Tuesday 16 February 2010

Edinburgh Wine Meet Up Group

I've been to two events since joining the The Edinburgh Wine Meet Up Group. The first was a New Zealand tasting held at a members house. I guess it felt pretty daunting turning up at a strangers house, to meet a bunch of strangers..

However, from the first welcome it was clear that the people involved in the group are all just people interested in socialising with the added element of having an interest in wine. Alan the organiser provided a balanced selection of wines giving people the opportunity to try something they probably already knew and have easy access to purchase, along with something a little bit different. It's certainly wasn't an occasion for analysis of each of the wines, but then that isn't what this group is about. Alan is on hand to share his knowledge of the wine region and wine making process and answer any questions group members have in a really relaxed environment.

Tonight's event was different, labeled 'new members night' it gave new (and old) members the opportunity to have a larger get together. The venue, Whighams a place I seem to have frequented a lot of late. Appellation Wines of Dalry Road, Edinburgh (and on-line) provided a choice of red or white as a taster to the attendees. It's a freezing cold night in Edinburgh so I decided to stick with the red to warm me up. The red from Firmament, Minervois 2003 developed nicely as it warmed up in my glass. It's a deep red, a blend of Cinsault, Syrah and Carignan. It's just the ticket for a cold Edinburgh night. Black plums and pepper prominent on the nose and the palate. It's tannic which I like, some may prefer to leave this wine for another few years. It was certainly a winner for the more hardened red wine drinkers of the group.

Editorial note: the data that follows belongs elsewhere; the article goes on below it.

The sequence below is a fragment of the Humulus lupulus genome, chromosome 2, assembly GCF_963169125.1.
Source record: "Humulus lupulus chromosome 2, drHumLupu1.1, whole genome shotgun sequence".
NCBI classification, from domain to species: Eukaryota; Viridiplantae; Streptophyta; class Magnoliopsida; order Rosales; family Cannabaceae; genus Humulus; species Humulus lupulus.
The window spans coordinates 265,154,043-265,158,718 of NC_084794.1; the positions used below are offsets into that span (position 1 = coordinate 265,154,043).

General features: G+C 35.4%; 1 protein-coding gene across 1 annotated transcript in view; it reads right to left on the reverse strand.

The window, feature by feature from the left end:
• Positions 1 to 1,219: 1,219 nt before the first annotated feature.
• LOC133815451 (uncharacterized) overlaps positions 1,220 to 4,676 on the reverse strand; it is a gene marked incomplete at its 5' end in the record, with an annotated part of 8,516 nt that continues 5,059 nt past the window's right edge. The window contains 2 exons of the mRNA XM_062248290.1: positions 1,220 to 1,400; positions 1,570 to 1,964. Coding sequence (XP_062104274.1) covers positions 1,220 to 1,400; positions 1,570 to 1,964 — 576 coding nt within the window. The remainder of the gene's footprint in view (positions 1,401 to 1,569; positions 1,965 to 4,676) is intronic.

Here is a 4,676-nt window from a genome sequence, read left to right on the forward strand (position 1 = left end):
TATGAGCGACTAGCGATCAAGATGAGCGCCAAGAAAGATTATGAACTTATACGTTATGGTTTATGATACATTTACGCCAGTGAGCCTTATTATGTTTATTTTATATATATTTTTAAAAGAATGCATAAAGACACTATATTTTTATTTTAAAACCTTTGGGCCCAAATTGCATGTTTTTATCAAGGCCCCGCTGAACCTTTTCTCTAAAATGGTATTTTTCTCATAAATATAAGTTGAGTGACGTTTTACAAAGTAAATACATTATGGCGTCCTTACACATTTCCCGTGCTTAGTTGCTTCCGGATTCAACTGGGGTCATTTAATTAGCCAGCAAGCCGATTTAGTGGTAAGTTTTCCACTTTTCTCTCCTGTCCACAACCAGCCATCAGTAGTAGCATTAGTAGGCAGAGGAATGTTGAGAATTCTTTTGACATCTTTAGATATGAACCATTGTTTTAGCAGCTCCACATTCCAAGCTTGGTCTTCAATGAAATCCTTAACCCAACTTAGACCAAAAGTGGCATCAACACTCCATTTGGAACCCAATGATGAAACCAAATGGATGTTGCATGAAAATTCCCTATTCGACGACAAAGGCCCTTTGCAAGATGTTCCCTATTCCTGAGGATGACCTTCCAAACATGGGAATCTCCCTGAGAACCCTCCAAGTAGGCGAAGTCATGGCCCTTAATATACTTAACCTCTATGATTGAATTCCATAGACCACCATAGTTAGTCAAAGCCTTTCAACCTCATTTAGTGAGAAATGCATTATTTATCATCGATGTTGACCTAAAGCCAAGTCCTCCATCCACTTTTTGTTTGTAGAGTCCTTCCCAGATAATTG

This group gives me the opportunity to meet a great mix of people, the organisers have some interesting ideas for wine events, I'm looking forward to the "wine in the woods" event planned for next month...

Sunday 7 February 2010

January 2010 - Wine Round Up

January 2010 brought snow storms, journeys to my home town of Nottingham to visit hospital bound relatives and a day job that although I thought couldn't get any busier; did..

Fortunately there were some wine moments to get me through the Scottish winter, wine blogs to read, wine articles to ponder over and of course wine in the glass to contemplate.

Jamie Goode's blog about his trip to New Zealand made me feel nostalgic for the place that started my interest in wine. He's visited many an old haunt, such as the Martinborough Hotel where I spent Christmas 2006. This coupled with some reviews on some great wines and fantastic photos made for a really enjoyable read.

The Guardian Newspaper wine section provided some interesting articles. I've added links to my favourites below.

Victoria Moore offered an interesting take on wine selection in supermarkets, listing what not to select